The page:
U.S. derivatives regulators are revising their proposal to limit the positions that traders can hold in commodity markets to make it easier for some hedge funds and banks to keep large trades.
The Commodity Futures Trading Commission wants
to allow financial firms to count their market positions separately from subsidiaries if the parent company says it does not control trading at the affiliate, according to a proposal issued on Tuesday.
Under revised rules, a company would simply be able to file a notice with the CFTC saying that it has no control over trading at a subsidiary and that firewalls are in place to prevent access to information, CFTC Chairman Timothy Massad said.
An earlier version of the proposal required firms to apply for and obtain prior approval from the CFTC to separate their positions from subsidiaries.
"We are proposing a simplification of that exemption process," Massad said.
The CFTC proposed rules on positions limits in 2013 after Congress mandated
that the agency address the risk of excessive speculation in commodity markets as part of the Dodd-Frank Wall Street reform law.
Requiring firms to apply for CFTC permission to count their positions separately from subsidiaries and to undergo a review "does not reflect the realities of modern commerce," Commissioner Christopher Giancarlo said.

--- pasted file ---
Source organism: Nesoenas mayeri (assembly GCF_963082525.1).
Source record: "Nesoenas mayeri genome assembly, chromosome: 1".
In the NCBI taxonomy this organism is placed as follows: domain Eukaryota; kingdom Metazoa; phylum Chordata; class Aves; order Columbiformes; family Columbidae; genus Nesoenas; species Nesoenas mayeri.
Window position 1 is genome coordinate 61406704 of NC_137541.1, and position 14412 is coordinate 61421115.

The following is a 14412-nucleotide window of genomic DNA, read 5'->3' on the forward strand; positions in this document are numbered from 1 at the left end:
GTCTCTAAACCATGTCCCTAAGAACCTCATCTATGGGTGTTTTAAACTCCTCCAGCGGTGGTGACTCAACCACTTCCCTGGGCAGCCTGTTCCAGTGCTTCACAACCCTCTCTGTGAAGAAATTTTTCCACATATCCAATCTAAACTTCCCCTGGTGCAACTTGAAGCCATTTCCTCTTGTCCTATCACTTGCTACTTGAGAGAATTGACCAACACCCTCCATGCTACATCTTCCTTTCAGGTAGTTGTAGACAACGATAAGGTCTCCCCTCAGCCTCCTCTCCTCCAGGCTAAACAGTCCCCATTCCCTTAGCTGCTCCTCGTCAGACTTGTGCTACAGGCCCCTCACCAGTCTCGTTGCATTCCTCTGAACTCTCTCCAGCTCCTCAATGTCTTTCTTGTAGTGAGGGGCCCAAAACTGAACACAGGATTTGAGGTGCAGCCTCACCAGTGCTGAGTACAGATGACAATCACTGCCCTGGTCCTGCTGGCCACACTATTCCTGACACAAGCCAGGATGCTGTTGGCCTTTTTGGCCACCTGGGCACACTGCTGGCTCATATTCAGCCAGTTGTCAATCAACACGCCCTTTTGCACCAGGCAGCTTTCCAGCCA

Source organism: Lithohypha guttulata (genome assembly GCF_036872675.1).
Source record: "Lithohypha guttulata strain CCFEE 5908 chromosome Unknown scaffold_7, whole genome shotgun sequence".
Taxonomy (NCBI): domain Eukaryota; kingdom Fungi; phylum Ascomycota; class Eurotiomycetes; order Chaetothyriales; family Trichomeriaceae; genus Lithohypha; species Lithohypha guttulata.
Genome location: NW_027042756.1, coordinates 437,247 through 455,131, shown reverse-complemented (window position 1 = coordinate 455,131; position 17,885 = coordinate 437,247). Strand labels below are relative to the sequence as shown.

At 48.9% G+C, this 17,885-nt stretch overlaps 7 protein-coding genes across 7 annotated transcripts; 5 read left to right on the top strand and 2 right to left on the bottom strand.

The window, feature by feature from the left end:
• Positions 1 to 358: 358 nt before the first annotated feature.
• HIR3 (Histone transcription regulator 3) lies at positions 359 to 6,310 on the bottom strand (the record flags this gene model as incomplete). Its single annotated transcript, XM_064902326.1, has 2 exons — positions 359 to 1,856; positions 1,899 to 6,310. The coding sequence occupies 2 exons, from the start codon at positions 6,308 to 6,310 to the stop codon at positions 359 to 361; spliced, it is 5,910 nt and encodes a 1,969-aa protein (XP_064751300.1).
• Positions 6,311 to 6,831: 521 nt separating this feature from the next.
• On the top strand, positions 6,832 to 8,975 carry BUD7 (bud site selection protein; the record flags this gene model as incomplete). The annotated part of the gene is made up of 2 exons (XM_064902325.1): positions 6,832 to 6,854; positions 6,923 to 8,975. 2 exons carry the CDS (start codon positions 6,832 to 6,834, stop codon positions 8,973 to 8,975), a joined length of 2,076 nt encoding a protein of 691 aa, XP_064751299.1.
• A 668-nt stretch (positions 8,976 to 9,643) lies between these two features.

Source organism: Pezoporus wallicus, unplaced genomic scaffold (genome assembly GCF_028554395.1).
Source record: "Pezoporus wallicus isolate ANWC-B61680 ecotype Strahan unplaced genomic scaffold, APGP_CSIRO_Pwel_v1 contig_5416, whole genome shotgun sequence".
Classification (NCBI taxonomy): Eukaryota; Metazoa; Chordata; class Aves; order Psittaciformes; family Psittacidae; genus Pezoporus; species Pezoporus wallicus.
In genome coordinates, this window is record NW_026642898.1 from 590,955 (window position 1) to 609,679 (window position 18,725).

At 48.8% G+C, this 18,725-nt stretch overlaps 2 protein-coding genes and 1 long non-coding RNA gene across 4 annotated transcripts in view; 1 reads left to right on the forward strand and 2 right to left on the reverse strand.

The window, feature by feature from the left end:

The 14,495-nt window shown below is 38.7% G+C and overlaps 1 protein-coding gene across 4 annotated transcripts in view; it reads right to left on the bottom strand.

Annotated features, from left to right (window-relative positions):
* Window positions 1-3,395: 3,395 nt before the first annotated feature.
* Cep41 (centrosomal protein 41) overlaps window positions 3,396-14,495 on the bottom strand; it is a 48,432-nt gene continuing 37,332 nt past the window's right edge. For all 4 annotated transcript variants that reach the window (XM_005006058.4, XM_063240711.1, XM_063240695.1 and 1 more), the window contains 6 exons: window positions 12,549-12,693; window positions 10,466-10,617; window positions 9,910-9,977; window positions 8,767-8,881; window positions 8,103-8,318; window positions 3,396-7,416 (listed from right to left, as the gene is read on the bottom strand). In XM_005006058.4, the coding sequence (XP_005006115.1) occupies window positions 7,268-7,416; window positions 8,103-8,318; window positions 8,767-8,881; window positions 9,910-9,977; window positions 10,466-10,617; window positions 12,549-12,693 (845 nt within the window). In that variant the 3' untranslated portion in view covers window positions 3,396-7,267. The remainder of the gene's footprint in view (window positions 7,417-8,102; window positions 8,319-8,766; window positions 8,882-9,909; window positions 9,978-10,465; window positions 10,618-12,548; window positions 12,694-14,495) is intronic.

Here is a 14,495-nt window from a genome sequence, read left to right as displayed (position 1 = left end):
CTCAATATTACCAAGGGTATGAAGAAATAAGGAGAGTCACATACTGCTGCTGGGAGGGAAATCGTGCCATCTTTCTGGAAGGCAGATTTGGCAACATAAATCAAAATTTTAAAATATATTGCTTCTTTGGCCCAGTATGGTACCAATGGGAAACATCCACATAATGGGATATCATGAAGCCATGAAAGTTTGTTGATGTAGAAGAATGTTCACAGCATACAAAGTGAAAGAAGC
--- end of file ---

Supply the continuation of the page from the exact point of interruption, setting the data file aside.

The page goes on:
"Global trading firms may often have many unconnected subsidiaries that neither communicate nor share trading strategies or market position information," he said.
Allowing companies to file a notice "with immediate effect, rather than navigating a case-by-case Commission approval process" may boost liquidity in markets, Giancarlo added.
Citadel and Tudor Investment Corp were among several hedge funds that met with the CFTC staff in March to discuss the proposal on position limits, according to agency records.
The CFTC asked for public comments on its revised proposal and has not yet scheduled a vote to finalize the rules.
In 2012, a U.S. judge threw out CFTC rules on position limits after the Securities Industry and Financial Markets Association and the International Swaps and Derivatives Association sued over the regulations.
(Reporting by Tom Polansek; Editing by Andrew Hay)